PA DEP Tries to Convince Landowners/Drillers to Plug Orphan Wells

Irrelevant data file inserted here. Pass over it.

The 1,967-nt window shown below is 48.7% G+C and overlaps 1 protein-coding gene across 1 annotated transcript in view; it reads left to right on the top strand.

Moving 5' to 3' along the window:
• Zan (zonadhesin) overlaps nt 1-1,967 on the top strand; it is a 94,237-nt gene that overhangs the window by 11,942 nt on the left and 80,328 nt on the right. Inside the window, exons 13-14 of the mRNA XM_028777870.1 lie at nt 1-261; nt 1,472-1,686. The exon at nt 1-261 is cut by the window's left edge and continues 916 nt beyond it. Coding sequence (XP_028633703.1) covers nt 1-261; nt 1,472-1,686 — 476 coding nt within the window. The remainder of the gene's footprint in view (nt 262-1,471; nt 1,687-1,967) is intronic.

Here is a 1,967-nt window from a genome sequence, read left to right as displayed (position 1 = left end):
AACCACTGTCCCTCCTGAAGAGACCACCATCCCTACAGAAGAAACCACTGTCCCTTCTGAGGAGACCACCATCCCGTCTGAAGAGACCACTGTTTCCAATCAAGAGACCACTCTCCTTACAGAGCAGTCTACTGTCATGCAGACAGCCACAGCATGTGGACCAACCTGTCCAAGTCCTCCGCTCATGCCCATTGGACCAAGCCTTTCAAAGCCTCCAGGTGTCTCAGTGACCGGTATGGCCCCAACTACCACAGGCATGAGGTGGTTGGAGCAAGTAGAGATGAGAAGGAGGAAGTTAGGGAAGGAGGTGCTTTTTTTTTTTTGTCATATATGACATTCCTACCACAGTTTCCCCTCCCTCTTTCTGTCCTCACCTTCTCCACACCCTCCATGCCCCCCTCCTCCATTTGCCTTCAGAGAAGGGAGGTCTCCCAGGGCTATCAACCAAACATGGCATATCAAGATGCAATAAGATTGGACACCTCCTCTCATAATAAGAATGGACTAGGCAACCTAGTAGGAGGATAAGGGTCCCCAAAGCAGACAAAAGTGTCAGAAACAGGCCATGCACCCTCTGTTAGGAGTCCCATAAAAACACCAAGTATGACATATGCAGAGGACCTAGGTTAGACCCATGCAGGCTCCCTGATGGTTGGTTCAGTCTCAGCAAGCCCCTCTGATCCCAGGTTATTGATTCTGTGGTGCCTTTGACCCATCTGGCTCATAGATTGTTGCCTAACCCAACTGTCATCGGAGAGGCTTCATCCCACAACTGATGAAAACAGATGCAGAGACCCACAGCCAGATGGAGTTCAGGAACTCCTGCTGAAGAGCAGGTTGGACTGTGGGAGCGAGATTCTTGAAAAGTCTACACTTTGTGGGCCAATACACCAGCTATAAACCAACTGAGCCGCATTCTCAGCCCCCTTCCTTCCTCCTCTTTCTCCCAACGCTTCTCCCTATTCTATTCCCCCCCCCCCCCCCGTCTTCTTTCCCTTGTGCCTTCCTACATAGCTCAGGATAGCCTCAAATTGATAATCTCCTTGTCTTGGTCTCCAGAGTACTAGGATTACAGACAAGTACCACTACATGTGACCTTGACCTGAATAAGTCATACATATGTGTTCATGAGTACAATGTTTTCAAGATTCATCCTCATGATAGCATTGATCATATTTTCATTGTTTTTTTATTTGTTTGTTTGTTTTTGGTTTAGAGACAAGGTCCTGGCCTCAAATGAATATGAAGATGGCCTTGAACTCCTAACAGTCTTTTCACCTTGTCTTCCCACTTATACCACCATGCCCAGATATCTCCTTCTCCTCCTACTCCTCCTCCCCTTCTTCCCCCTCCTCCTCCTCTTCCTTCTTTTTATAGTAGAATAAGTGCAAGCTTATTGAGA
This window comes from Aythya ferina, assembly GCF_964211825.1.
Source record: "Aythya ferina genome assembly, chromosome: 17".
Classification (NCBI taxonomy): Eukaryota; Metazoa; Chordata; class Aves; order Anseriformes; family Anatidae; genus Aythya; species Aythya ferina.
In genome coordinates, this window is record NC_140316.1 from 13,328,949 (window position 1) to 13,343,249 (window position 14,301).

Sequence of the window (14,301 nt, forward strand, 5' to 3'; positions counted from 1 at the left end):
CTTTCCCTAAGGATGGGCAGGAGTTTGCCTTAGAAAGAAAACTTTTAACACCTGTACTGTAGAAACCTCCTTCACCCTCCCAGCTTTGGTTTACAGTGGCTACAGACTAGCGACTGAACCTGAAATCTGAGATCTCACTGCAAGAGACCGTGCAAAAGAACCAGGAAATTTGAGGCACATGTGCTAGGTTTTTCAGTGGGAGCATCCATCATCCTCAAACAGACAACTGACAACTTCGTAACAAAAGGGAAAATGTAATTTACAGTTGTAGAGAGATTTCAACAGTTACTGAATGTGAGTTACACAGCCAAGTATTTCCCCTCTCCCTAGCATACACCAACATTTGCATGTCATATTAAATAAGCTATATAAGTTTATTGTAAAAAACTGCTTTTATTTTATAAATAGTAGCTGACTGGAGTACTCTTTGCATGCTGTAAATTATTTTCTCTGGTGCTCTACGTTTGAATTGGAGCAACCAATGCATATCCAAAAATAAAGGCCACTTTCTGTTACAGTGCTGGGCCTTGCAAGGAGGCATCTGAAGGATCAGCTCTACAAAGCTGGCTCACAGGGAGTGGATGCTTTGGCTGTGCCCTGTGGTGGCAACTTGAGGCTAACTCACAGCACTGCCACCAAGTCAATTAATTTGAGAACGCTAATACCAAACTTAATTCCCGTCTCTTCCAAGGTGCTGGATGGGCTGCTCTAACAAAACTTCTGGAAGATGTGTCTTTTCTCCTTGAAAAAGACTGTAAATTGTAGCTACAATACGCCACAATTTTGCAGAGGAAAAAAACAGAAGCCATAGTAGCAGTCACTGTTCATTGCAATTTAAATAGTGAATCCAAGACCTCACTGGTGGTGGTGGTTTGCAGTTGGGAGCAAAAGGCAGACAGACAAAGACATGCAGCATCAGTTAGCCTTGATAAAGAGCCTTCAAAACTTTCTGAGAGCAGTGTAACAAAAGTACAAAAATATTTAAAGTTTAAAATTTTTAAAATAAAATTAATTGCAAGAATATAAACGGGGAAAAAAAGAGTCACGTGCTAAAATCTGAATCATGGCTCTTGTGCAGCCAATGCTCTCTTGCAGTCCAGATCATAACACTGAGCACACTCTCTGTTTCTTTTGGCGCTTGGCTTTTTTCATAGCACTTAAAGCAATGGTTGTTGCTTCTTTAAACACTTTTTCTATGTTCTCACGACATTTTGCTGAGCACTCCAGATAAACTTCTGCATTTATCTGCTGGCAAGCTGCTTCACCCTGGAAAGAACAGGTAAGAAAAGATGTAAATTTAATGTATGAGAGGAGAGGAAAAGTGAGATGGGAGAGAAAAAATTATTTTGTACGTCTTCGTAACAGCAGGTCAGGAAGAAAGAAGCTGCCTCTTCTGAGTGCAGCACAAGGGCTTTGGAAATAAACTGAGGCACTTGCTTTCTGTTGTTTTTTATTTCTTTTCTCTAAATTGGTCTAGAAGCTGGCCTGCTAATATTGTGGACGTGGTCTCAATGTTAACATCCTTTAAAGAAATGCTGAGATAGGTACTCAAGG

Earlier this week MDN told you about a new bill that passed the Ohio legislature and now awaits Gov. John Kasich’s signature called House Bill 225, which triples the amount of money set aside to cap orphan wells in the Buckeye State (see OH Orphan Well Bill Wins Praise from Both Drillers & Enviros). The bill also “creates a more streamlined and efficient process for identifying and plugging” orphan wells. The amazing thing about the bill is this: both Big Green groups and the drilling industry support it! So-called orphan wells are old conventional oil and gas wells that have been abandoned (for decades). They are hazards for shale drillers who stumble across them when drilling new wells. If you drill horizontally and clip an old/abandoned well, it becomes like an elevator pumping fluids and gas to the surface. Ohio has an estimated 600 orphan wells. In Pennsylvania, it’s a whole other story. PA has some 200,000 orphan wells! The main issue in PA has been who will pay to cap them? Most of PA’s orphan wells are not mapped or known. Yet some of them are known–by the landowners on whose land they sit. A second (very important) issue in PA is that if a landowner or driller tries to cap an orphan well they come across, the party doing the work may be liable if there are any environmental impacts from the effort. Let’s see, nobody to pay for it–and if you assume all the legal risk. It’s a recipe for “Don’t touch that orphan well with a 10 foot pole!” In what is too coincidental to be a coincidence, the PA Dept. of Environmental Protection has just launched a program “encouraging private-sector partners to become Good Samaritans, by participating in a program that helps cap dangerous abandoned oil and gas wells statewide.” Was the DEP goaded into doing something about orphan wells after seeing the success Ohio is having? Whether coincidence or not, the DEP is telling landowners and drillers: If you pay for it and plug it yourself, first getting the DEP’s “mother may I?” permission, you will not be on the hook legally (i.e. can’t be sued) later on if “this old well” ends up harming the environment…

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